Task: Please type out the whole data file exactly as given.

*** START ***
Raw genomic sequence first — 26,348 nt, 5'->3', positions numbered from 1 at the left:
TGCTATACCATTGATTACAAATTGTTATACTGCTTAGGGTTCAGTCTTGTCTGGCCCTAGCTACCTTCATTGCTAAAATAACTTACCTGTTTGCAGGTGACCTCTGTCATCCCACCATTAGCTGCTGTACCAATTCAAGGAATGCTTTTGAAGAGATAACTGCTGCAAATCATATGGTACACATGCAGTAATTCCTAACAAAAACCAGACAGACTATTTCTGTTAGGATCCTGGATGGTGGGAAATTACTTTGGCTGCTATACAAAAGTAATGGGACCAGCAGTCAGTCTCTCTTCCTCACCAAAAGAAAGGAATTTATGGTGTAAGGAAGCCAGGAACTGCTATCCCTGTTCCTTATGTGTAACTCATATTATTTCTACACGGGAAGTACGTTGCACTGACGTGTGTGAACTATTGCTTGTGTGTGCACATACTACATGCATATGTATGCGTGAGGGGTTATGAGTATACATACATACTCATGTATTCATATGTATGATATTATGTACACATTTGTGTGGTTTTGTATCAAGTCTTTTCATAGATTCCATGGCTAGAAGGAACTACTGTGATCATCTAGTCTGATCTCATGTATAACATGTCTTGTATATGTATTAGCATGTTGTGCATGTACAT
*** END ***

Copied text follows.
Raw genomic sequence first — 26,348 nt, 5'->3', positions numbered from 1 at the left:
TGCTATACCATTGATTACAAATTGTTATACTGCTTAGGGTTCAGTCTTGTCTGGCCCTAGCTACCTTCATTGCTAAAATAACTTACCTGTTTGCAGGTGACCTCTGTCATCCCACCATTAGCTGCTGTACCAATTCAAGGAATGCTTTTGAAGAGATAACTGCTGCAAATCATATGGTACACATGCAGTAATTCCTAACAAAAACCAGACAGACTATTTCTGTTAGGATCCTGGATGGTGGGAAATTACTTTGGCTGCTATACAAAAGTAATGGGACCAGCAGTCAGTCTCTCTTCCTCACCAAAAGAAAGGAATTTATGGTGTAAGGAAGCCAGGAACTGCTATCCCTGTTCCTTATGTGTAACTCATATTATTTCTACACGGGAAGTACGTTGCACTGACGTGTGTGAACTATTGCTTGTGTGTGCACATACTACATGCATATGTATGCGTGAGGGGTTATGAGTATACATACATACTCATGTATTCATATGTATGATATTATGTACACATTTGTGTGGTTTTGTATCAAGTCTTTTCATAGATTCCATGGCTAGAAGGAACTACTGTGATCATCTAGTCTGATCTCATGTATAACATGTCTTGTATATGTATTAGCATGTTGTGCATGTACAT